pinoyhero
09-06-2006, 02:10 PM
I agree invest in education if argue that for someone with highschool only there is no better ROI

Celica TVS3
09-09-2006, 12:08 AM
^ I agree to an extent but hard work without post secondary will take you a long way as well. Personally I have a university degree but in some ways I feel that those who jumped directly into the workforce got a four year head start. That is those those who strived to excel at what they were doing not just the people who showed up for work.

In fact Iím surprised Rage2 hasn't jumped in already.

When you consider the future value of your 7k at retirement it will make you not want to spend it. Haha, if you're interested google 'time value of money'.

As far as what to put it in, you're probably not experienced or dedicated enough, to invest wisely in stocks & bonds directly - not to mention that the commissions of a diversified portfolio would be a little high for you to go this route. If you're looking to park it and forget about it for a while you might want to look into a 'fund of funds'. This is essentially one mutual fund that is invested strategically into a bunch of other mutual funds to provide the unit holder with a certain degree of risk. The benefit is that you're portfolio is fairly safe and well diversified, the drawbacks are you've diversified away a bit of potential for return and you're paying a rather steep fee. Also, if you're income right now is low because your a student don't invest in an RRSP yet, save the tax benefits for when you're actually earning a decent income.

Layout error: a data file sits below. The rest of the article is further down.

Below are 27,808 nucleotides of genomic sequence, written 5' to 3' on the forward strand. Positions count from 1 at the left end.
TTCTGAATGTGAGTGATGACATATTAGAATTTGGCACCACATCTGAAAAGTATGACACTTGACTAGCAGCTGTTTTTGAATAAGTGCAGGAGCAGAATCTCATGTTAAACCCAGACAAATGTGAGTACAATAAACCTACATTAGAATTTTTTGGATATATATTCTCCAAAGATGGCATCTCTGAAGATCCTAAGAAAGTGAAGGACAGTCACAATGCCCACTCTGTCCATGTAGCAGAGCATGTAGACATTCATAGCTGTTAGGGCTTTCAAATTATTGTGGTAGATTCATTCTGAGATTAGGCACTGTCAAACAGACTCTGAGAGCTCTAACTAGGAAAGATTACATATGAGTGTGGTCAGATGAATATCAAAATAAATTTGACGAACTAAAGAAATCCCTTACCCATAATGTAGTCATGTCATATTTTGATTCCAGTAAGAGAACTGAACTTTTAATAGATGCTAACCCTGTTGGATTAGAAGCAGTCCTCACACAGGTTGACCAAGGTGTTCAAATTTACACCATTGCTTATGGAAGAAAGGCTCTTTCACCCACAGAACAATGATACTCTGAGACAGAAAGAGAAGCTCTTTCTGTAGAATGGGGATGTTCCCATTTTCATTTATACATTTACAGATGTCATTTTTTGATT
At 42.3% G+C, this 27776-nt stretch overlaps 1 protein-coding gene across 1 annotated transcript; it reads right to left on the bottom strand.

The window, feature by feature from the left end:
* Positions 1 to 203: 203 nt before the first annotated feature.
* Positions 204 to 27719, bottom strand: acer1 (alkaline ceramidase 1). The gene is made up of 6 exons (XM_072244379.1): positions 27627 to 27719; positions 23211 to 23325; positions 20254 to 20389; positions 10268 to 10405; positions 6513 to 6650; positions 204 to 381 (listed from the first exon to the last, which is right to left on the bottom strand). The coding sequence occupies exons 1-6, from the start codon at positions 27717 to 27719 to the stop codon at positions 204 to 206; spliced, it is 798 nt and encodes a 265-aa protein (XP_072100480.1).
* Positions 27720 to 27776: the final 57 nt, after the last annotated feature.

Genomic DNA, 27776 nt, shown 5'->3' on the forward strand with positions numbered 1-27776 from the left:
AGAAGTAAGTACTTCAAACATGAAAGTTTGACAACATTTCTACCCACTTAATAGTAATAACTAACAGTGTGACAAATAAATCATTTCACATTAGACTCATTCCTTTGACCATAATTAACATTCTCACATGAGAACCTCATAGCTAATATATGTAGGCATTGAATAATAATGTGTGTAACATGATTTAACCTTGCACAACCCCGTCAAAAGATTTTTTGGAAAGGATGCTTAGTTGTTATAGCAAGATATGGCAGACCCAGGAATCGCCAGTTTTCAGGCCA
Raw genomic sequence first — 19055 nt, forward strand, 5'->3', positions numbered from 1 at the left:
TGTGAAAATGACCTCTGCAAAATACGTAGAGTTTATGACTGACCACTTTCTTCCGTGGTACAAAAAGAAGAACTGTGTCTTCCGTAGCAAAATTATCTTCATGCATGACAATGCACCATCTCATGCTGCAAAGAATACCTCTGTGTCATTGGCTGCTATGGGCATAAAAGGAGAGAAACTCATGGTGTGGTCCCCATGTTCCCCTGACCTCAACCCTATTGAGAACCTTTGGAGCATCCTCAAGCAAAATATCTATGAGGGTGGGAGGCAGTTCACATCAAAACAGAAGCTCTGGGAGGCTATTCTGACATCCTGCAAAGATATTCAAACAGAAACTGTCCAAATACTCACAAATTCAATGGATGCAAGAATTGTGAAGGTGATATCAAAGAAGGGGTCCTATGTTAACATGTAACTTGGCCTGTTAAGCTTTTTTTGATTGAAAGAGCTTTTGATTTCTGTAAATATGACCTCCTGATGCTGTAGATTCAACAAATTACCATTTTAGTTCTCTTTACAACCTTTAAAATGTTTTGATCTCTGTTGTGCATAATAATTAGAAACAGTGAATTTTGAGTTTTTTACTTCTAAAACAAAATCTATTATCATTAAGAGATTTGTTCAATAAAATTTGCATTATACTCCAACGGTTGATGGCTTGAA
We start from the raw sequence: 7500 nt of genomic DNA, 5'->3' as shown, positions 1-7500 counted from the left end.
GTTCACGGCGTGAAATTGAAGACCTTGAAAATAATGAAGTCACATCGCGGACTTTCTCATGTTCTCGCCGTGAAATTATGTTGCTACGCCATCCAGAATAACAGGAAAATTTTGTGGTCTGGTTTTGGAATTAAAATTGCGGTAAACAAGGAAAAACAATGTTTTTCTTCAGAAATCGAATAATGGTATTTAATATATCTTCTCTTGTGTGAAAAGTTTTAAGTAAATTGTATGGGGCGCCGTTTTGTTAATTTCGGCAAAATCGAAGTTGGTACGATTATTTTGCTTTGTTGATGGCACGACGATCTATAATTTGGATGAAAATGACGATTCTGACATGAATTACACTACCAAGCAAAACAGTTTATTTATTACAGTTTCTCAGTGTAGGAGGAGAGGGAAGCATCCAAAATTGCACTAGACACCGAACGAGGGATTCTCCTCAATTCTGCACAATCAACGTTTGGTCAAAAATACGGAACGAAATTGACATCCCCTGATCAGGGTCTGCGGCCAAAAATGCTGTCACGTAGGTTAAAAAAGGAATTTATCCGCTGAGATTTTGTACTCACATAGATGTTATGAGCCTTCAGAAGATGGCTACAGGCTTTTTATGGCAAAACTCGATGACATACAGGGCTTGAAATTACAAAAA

Most of that is said above but Iím bored so Iím reiterating.